Bitcoin’s Largest Wallet Blockchain Just Launched Its First Crypto Exchange
Bitcoin wallet and blockchain explorer provider Blockchain just launched its first exchange platform.
Blockchain’s head of retail products, TD Ameritrade alum Nicole Sherrod, told CoinDesk the custodial exchange, called The PIT, can connect to non-custodial Blockchain wallets for nearly instant transfers. Registration opens today, with the ability to trade up to 26 assets rolling out over the next two weeks.
Sherrod said that with nearly 40 million wallets already created – and an exchange matching-engine set up in London’s Equinix LD4 data center – PIT could be posed to attract more liquidity than competitors.
“That’s what market makers are looking for,” Sherrod said. “They want to co-locate [data center servers] with you, they want to directly connect to your matching engine. It’s the way it’s done on Wall Street.”
Indeed, Tom Haller, previously the chief software architect for trading systems at the New York Stock Exchange, contributed to the development of PIT’s matching engine.
Sherrod added the exchange will measure speed in “microseconds,” like traditional asset exchanges. However, an anonymous industry expert was skeptical about whether that theoretical speed with remain constant under real pressures. The source said many infrastructure dependencies are “almost impossible to model out,” so the system will only prove itself when tested by “real-world trading volumes.”
Either way, Blockchain is prioritizing diverse token offerings over margin trading options and the bitcoin software update SegWit, both of which are also on the road map.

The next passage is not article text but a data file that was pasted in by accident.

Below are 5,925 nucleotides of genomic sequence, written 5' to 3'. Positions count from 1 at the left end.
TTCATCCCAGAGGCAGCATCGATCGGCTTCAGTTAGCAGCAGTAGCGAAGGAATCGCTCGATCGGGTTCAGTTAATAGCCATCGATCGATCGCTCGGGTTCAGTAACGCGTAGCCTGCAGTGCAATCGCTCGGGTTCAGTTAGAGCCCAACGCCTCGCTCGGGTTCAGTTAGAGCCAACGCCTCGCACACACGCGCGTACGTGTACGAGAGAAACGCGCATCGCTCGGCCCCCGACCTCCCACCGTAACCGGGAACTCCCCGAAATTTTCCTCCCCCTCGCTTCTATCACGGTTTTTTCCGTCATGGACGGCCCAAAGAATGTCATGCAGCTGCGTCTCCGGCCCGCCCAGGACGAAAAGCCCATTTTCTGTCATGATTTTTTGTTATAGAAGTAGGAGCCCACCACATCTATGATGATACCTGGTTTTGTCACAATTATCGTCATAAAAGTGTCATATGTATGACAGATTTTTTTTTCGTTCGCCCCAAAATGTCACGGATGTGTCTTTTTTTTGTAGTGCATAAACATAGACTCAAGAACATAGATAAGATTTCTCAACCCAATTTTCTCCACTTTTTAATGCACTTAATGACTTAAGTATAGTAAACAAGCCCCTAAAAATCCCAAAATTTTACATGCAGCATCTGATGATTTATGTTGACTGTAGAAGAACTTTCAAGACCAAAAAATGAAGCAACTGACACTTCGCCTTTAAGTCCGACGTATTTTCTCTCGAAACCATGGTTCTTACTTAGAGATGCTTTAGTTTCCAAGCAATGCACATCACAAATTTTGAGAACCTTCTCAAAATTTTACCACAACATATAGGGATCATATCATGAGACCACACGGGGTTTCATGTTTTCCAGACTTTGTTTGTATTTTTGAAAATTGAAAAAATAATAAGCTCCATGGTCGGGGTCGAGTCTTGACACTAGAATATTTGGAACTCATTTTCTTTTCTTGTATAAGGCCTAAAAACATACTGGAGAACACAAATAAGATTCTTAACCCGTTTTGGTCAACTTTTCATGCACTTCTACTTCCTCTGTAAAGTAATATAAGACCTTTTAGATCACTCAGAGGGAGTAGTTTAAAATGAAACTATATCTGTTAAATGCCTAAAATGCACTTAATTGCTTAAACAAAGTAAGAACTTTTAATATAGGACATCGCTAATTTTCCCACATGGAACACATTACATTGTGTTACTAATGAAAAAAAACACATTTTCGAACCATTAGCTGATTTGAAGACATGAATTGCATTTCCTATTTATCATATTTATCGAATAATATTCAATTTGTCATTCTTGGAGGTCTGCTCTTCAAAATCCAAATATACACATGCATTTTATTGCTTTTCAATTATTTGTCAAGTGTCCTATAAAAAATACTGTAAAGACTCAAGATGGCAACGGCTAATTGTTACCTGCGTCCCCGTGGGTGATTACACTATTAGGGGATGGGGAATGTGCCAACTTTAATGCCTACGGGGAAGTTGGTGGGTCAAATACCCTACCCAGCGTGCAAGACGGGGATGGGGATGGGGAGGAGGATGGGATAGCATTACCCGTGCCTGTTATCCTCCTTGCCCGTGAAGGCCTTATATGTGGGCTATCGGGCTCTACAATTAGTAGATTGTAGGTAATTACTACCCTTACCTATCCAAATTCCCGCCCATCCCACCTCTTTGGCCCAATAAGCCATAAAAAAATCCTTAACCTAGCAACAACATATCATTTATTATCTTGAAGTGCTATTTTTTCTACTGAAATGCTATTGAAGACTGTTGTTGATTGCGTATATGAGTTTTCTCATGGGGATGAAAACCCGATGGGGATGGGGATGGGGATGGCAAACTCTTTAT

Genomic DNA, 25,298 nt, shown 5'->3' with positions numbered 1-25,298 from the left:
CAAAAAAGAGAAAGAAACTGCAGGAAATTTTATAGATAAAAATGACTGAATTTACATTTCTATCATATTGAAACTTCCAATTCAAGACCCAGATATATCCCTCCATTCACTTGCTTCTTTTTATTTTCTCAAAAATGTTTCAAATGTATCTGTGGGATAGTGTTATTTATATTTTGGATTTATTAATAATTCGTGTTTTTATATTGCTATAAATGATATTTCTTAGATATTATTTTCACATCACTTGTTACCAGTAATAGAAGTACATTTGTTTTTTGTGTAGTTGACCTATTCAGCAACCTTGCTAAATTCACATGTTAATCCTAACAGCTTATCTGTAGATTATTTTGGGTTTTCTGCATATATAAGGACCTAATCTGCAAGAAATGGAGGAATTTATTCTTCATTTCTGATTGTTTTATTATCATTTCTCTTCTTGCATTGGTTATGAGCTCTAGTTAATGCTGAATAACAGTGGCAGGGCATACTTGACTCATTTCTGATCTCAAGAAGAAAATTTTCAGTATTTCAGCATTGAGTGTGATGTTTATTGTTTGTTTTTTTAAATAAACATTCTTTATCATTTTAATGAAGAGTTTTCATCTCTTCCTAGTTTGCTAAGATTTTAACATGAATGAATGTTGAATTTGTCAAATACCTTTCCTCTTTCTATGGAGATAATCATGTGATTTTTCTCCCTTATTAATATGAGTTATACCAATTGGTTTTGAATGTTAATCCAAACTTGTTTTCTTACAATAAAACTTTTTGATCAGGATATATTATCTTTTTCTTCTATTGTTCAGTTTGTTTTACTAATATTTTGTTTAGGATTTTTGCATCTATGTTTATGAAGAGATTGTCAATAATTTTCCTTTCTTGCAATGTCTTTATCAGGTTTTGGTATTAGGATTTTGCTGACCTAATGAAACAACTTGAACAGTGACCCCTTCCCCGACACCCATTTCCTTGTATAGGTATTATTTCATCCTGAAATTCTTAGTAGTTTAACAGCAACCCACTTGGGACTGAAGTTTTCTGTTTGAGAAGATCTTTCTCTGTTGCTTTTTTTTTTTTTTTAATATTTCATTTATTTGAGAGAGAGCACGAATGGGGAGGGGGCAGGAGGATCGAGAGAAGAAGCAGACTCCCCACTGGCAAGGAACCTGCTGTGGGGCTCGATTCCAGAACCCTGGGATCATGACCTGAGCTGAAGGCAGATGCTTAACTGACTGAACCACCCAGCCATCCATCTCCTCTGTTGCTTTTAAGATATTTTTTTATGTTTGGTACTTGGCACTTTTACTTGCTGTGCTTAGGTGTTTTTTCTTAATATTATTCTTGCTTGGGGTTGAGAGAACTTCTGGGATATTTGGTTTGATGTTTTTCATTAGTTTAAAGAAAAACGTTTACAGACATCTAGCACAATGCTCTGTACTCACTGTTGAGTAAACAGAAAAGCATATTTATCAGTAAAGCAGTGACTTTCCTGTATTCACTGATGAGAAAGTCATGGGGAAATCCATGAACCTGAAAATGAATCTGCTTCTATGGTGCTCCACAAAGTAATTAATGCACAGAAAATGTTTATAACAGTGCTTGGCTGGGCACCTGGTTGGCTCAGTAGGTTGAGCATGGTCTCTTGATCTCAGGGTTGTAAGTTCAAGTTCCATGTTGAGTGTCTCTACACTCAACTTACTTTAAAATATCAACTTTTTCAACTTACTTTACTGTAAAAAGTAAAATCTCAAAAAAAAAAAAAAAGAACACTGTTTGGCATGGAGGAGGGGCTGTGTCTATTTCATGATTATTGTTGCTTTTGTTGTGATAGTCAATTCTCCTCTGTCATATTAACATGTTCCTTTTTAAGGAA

“Beyond the 26 [assets] we already know what our phase two asset listings are going to be, as well as phase three,” Sherrod said, declining to name any assets beyond what the wallet already supports.
It remains to be seen how PIT will compete with mainstream exchanges like Binance and Coinbase, which also offer a plethora of crypto assets. Coinbase was also a wallet provider and brokerage, before it became Silicon Valley’s iconic unicorn exchange.
“We’re looking to compete on the overall client experience,” Sherrod said, adding that a new customer support team has become the second-largest division of the company as part of a broader shift to exchange services.
Mainstream exchanges are generally slow to respond to retail users when market activity spikes, so Sherrod argued that beyond speed this is another area where PIT could rival incumbents.
Only time will tell if the new revenue flows Blockchain users generate through transaction fees will justify this expansion into the heavily saturated exchange space, with fierce competition for market makers and heavily regulatory costs.
Blockchain is applying for new licenses in various jurisdictions, Sherrod said, but failed to specify which ones. In the meantime, the exchange won’t operate in any jurisdiction that requires a license, a spokesperson added.